Shoppers at Churchill Square are being invited to walk through a giant inflatable colon and find out how to lower their risk of getting bowel cancer.
The health team at Albion in the Community (AITC) will be in the Brighton shopping centre on 8 April as part of its Speak Up Against Cancer project.
Speak Up is funded by NHS Brighton & Hove Clinical Commissioning Group and Brighton & Hove City Council Public Health with the aim of increasing awareness of signs and symptoms of cancer and improving local early detection rates of a range of cancers, including bowel.
Around one in 20 people will get bowel cancer in their lifetime and every year around 140 people in Brighton and Hove are diagnosed with the condition.
The team will be joined in Churchill Square by volunteers with experience of cancer, bowel screening nurses and cancer nurses from Macmillan Cancer Support.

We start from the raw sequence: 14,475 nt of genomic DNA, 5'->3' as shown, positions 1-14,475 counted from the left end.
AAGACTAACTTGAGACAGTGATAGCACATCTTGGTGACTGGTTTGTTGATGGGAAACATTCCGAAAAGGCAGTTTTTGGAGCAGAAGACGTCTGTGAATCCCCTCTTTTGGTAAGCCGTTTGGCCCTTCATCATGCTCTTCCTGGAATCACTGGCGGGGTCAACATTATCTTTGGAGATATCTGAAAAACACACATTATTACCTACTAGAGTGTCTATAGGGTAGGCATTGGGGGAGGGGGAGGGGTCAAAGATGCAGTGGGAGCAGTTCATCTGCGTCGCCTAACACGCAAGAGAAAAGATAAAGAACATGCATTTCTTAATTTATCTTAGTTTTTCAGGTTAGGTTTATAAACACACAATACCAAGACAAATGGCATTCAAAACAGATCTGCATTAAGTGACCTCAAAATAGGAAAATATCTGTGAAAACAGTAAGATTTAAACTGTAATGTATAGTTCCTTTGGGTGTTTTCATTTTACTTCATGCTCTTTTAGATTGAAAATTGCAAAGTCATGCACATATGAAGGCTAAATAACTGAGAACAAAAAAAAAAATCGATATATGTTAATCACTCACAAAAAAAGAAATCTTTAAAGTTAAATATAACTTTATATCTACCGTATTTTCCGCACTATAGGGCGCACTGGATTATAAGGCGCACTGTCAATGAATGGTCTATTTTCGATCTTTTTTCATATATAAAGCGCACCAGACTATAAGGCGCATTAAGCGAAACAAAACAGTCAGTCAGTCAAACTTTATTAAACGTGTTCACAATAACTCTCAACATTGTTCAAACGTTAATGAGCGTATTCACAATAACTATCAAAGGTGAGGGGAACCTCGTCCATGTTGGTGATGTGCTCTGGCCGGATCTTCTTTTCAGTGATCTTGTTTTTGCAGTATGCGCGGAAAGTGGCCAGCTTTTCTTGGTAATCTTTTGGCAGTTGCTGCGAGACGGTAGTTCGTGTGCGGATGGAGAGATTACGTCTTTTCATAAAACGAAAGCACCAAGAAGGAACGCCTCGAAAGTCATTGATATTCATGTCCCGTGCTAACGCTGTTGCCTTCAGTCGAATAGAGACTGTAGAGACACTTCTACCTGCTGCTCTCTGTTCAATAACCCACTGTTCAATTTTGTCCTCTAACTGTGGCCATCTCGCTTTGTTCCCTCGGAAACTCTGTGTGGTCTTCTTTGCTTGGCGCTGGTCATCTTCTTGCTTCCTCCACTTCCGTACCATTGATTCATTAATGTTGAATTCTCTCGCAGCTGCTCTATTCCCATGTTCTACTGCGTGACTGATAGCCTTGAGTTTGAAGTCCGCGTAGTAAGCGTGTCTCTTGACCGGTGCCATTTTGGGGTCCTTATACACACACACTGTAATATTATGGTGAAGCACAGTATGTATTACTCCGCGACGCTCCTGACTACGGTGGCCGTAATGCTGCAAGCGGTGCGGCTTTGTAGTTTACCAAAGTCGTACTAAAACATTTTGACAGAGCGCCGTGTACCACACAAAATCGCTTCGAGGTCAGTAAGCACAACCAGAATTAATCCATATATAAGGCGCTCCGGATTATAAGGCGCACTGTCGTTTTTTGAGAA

They will be available to talk to passers-by about the early signs and symptoms of bowel cancer, the screening service and how people can reduce the risk of getting bowel cancer. Brighton & Hove Albion mascot Gully will also be making an appearance between 10am and midday and fans can also enter a free prize draw to win a signed Albion shirt.
Sue Brown, AITC’s cancer prevention coordinator, said: “The inflatable is a walkthrough replica of the human colon and is used to demonstrate various stages of bowel cancer and other diseases of the large intestine.
“The tour through it provides audiences with answers to questions in a fun and novel way and breaks down the taboos surrounding the disease.
“We will be in the promotion court in Churchill Square all day, so there will be time to learn more and raise any concerns about a subject that we all need to know more about.”
The 8 April event will be the second time AITC has used a giant inflatable to raise awareness of cancer among Churchill Square customers. More than 1,000 people previously visited an interactive cancer awareness stand housed inside a giant inflatable breast.
AITC has also launched a new website for its Speak Up project providing vital information around the early signs and symptoms of the most common cancers, as well as NHS screening services and contact information for local support services and stories from local cancer survivors.